Discover Germany, Issue 86, Architecture Special, October 2021

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Discover Germany  |  Architecture Special

vaccination and a certain herd immunity comes to exist, I’m sure people will head back to their offices to some degree but they will continue to offer more flexible working arrangements. This relates to the architectural offices themselves but we certainly also saw a modernisation of ways of working. The pandemic has forstered change processes in our cities – it pushed us further from retail towards online shopping, it had us questioning the need for large office spaces in city centres. Maybe we should organise our cities in a less mono-structural way to get more balance between retail, housing, restaurants and culture. Having to leave our familiar paths and ways is certainly a chance for the industry.

Let’s talk about digitisation – how will the architecture industry have to adjust itself in the future? Dr. T. Welter: Digitisation in the architecture industry has already been around for a while but what is new is that the existing digital models become increas-  ingly interconnected. And while this interconnectedness put most architectural offices under stress around 5, 6, 7 years ago, most now see the many advantages, including better office organisation through structured planning processes, the earlier detection of planning mistakes and so on. It’s an ongoing process, however, that will still take many years. Another aspect that should be mentioned here is that in the construction industry we have always worked in a very labour-intensive  way in Germany because we were easily able to obtain cheap labour. Now that the labour costs shift and extra-

European labour will be harder to inte-  grate, we notice that we will have to work with less labour on the building sites in the future. This increases the need for labour-saving technological advances such as the mechanisation, motorisation and robotisation of work processes on the construction sites.

How can architecture tackle climate change? To what extent does architecture in cities get influenced by climate change? Dr. T. Welter: There will be severe changes to the planning and building sector due to climate change. It won’t be about building houses like we have always done, put a photo-voltaic system on top and that is all you need for an energy-optimised building. It simply doesn’t work that way. Buildings and cities have to be designed differently. Some architects think that houses need massive walls so that less technology is needed. Others say that buildings should be so well engineered that they become energy-plus buildings. And even others believe that materials should be changed – away from concrete and towards wood as an example. At the moment, the sector is experimenting a lot. It wants to increase the circularity, it wants to implement decarbonisation through eliminating the use of emission-intensive building materials. We also need to build buildings in a less specialised, more flexible way so that structures can be used for different functions and become more long-lasting. City planning is also a core aspect. Since cities become hotter through climate change, we will need more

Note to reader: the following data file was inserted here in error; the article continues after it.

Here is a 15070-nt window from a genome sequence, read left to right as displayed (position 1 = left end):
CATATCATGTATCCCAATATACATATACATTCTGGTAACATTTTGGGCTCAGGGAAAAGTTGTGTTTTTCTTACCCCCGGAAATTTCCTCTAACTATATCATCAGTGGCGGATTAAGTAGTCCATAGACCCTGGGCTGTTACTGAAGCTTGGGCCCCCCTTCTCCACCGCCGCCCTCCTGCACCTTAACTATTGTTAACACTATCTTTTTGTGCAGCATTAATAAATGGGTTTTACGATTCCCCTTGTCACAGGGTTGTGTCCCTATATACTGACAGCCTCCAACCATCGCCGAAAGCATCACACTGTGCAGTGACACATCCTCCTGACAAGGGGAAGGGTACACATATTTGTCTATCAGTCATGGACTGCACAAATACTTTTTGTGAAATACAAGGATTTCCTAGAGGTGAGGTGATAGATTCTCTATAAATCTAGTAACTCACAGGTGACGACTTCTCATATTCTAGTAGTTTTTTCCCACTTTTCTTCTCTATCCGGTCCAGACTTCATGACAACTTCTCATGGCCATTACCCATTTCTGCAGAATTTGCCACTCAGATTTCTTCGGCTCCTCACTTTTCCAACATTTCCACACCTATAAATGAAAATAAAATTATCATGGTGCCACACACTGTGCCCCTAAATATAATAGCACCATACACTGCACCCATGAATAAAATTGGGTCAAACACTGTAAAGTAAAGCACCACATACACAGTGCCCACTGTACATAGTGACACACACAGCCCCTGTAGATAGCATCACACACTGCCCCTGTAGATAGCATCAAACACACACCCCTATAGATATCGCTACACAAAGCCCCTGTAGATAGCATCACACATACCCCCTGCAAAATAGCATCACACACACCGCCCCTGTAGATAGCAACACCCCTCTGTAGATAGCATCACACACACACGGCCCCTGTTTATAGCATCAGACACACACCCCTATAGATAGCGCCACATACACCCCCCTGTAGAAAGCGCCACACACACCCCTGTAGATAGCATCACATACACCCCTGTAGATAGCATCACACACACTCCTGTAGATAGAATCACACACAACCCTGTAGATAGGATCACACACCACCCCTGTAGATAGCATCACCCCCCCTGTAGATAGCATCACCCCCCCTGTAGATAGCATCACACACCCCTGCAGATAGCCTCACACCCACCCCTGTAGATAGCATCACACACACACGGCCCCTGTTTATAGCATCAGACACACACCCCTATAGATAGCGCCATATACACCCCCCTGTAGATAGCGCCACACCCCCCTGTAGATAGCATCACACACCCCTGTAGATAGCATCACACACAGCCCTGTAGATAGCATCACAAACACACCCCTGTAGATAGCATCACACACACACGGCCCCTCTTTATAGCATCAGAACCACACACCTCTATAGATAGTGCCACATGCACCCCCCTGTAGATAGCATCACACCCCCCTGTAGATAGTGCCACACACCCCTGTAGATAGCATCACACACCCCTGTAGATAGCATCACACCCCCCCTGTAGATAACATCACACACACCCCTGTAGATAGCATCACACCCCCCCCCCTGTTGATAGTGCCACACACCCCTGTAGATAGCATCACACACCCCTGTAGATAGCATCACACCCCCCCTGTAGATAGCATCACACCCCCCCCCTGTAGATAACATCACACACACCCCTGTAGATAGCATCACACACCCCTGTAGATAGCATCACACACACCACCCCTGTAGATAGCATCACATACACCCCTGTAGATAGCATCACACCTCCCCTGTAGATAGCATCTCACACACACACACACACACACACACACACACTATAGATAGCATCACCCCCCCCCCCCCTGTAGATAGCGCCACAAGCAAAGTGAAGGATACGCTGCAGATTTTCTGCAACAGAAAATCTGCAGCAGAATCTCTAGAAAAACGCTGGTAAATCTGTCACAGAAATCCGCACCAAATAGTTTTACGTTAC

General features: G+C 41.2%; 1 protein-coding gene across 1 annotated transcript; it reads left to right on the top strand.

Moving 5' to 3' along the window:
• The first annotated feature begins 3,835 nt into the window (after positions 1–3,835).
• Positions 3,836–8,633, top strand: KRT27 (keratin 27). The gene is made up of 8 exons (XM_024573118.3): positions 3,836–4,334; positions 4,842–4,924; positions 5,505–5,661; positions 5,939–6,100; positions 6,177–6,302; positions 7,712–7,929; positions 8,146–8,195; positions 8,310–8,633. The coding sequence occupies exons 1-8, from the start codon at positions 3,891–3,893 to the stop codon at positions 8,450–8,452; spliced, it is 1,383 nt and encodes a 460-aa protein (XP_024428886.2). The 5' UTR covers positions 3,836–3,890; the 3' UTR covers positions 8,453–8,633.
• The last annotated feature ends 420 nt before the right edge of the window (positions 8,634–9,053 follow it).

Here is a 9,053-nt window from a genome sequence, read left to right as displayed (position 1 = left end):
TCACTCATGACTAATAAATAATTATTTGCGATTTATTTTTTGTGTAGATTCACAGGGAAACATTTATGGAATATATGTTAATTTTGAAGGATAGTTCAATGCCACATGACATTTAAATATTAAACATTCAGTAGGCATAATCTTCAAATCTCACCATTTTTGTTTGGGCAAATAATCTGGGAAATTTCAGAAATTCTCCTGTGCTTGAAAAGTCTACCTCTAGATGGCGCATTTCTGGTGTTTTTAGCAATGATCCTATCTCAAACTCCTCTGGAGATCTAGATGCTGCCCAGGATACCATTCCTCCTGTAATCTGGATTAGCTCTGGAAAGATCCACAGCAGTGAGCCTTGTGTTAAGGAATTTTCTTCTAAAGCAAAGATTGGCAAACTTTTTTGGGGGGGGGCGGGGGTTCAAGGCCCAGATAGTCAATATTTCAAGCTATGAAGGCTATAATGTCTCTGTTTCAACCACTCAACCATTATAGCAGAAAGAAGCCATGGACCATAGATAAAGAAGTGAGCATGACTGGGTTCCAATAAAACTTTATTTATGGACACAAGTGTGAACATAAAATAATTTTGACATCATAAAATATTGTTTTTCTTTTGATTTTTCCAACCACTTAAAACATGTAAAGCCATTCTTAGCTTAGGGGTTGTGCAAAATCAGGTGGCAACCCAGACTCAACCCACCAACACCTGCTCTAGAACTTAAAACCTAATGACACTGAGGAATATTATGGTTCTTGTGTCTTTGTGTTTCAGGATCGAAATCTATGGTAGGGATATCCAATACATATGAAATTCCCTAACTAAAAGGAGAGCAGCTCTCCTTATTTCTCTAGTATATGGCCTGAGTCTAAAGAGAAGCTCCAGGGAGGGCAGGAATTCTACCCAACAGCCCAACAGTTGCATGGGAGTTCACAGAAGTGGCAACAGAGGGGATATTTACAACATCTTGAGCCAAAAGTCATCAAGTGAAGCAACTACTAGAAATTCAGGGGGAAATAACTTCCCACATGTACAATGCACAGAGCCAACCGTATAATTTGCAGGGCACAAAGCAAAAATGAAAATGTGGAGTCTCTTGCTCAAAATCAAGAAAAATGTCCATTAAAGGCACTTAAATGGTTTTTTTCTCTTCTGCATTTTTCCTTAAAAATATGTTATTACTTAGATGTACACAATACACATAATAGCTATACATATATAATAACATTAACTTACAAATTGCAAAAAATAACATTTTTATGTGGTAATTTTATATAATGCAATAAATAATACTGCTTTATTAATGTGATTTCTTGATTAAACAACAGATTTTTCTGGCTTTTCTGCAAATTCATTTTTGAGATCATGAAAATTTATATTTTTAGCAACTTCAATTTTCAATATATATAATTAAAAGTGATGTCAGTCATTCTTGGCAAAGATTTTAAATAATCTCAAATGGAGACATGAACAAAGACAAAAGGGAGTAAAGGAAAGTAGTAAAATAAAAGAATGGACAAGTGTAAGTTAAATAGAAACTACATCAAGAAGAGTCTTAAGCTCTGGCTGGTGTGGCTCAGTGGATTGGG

“Buildings and cities have to be designed differently” greenery in the cities, we will need air lanes, we will need to look at how many dark, heat absorbing building facades should be allowed. Should we use lighter facades instead? I believe we will see a comeback of traditional building techniques that have been used by former cultures. Southern Europe has always used white buildings because they don’t get so hot and Tel Aviv was originally built in such a way that it would benefit from wind from the Mediterranean Sea. I think that will be a big focus – regional building methods that work with and not against existing climates, as well as avoiding structures with extremely high cooling or heating loads. Furthermore, business models will have to change. In an architectural sense, architects will increasingly move away from new builds towards working with existing structures. Building suppliers on the other hand will have to develop different business models. An example is the Desso company that moved away from selling carpets towards leasing carpets instead to be able to re-use the materials they initially put into the products. This will also severely change the architecture and building sectors. Issue 86  |  October 2021  |  7